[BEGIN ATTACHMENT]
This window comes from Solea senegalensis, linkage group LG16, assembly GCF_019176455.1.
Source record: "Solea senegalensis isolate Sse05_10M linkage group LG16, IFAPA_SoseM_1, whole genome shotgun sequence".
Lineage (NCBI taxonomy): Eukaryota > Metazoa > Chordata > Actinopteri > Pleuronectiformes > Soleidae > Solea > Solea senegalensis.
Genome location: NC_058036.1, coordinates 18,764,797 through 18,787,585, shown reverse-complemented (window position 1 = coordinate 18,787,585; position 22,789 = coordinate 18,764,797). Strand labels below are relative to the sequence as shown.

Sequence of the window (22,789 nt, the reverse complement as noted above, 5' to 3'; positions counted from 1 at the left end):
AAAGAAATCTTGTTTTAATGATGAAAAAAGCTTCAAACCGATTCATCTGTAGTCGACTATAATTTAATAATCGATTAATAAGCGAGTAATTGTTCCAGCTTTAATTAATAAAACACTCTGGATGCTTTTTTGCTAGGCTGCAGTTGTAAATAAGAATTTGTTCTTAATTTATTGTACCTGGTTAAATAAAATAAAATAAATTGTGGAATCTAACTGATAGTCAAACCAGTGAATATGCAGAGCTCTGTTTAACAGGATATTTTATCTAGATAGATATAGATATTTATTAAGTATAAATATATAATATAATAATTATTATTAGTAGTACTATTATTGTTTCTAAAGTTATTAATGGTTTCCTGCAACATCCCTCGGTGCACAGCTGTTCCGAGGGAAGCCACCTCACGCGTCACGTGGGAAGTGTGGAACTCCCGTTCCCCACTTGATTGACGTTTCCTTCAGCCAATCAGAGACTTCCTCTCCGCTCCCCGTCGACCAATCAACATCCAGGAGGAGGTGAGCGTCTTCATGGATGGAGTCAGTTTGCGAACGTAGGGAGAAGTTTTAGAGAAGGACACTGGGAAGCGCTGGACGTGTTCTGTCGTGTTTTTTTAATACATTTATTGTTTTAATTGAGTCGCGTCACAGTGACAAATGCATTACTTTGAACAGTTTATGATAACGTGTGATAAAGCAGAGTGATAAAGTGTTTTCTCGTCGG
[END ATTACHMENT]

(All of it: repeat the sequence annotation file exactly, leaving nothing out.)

This window comes from Solea senegalensis, linkage group LG16, assembly GCF_019176455.1.
Source record: "Solea senegalensis isolate Sse05_10M linkage group LG16, IFAPA_SoseM_1, whole genome shotgun sequence".
Lineage (NCBI taxonomy): Eukaryota > Metazoa > Chordata > Actinopteri > Pleuronectiformes > Soleidae > Solea > Solea senegalensis.
Genome location: NC_058036.1, coordinates 18,764,797 through 18,787,585, shown reverse-complemented (window position 1 = coordinate 18,787,585; position 22,789 = coordinate 18,764,797). Strand labels below are relative to the sequence as shown.

Sequence of the window (22,789 nt, the reverse complement as noted above, 5' to 3'; positions counted from 1 at the left end):
AAAGAAATCTTGTTTTAATGATGAAAAAAGCTTCAAACCGATTCATCTGTAGTCGACTATAATTTAATAATCGATTAATAAGCGAGTAATTGTTCCAGCTTTAATTAATAAAACACTCTGGATGCTTTTTTGCTAGGCTGCAGTTGTAAATAAGAATTTGTTCTTAATTTATTGTACCTGGTTAAATAAAATAAAATAAATTGTGGAATCTAACTGATAGTCAAACCAGTGAATATGCAGAGCTCTGTTTAACAGGATATTTTATCTAGATAGATATAGATATTTATTAAGTATAAATATATAATATAATAATTATTATTAGTAGTACTATTATTGTTTCTAAAGTTATTAATGGTTTCCTGCAACATCCCTCGGTGCACAGCTGTTCCGAGGGAAGCCACCTCACGCGTCACGTGGGAAGTGTGGAACTCCCGTTCCCCACTTGATTGACGTTTCCTTCAGCCAATCAGAGACTTCCTCTCCGCTCCCCGTCGACCAATCAACATCCAGGAGGAGGTGAGCGTCTTCATGGATGGAGTCAGTTTGCGAACGTAGGGAGAAGTTTTAGAGAAGGACACTGGGAAGCGCTGGACGTGTTCTGTCGTGTTTTTTTAATACATTTATTGTTTTAATTGAGTCGCGTCACAGTGACAAATGCATTACTTTGAACAGTTTATGATAACGTGTGATAAAGCAGAGTGATAAAGTGTTTTCTCGTCGG